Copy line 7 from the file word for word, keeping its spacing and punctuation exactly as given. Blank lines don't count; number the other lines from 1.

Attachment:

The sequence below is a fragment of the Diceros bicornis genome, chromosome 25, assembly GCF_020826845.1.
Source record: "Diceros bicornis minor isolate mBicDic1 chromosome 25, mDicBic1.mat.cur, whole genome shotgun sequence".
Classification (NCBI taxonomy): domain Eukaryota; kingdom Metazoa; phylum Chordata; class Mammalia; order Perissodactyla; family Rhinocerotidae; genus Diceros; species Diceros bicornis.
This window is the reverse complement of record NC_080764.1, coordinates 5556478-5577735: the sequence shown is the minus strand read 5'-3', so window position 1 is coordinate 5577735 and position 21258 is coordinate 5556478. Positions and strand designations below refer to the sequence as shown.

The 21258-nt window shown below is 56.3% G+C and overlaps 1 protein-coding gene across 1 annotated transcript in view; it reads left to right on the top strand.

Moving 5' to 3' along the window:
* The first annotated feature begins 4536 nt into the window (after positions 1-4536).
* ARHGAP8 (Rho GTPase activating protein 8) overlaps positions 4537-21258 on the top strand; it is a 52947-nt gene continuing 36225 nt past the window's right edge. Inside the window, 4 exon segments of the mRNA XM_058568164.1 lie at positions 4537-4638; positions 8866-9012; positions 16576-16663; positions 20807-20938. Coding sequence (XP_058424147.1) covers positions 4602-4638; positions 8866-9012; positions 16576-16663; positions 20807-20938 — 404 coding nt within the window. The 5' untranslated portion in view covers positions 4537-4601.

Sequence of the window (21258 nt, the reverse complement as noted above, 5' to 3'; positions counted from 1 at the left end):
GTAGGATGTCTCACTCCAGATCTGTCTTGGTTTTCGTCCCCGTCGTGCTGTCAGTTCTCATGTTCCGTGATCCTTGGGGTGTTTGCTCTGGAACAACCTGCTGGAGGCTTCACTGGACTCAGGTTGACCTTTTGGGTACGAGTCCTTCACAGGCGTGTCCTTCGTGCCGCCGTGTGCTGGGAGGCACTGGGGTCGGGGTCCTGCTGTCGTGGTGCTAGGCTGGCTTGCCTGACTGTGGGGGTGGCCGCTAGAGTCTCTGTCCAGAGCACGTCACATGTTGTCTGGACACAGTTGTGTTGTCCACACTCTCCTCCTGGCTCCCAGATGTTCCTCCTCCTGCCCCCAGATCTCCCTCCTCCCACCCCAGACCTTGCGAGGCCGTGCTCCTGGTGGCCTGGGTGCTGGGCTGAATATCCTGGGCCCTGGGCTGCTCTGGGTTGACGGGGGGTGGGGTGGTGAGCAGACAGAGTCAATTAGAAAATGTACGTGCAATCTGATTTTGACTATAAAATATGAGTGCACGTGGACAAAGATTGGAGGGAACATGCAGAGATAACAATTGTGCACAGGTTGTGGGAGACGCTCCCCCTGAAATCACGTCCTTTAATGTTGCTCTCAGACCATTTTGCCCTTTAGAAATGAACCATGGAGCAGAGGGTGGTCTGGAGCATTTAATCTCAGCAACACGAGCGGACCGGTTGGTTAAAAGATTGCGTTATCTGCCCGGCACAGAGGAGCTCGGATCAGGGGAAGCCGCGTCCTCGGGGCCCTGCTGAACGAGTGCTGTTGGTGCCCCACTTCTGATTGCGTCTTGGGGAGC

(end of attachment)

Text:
* The first annotated feature begins 4536 nt into the window (after positions 1-4536).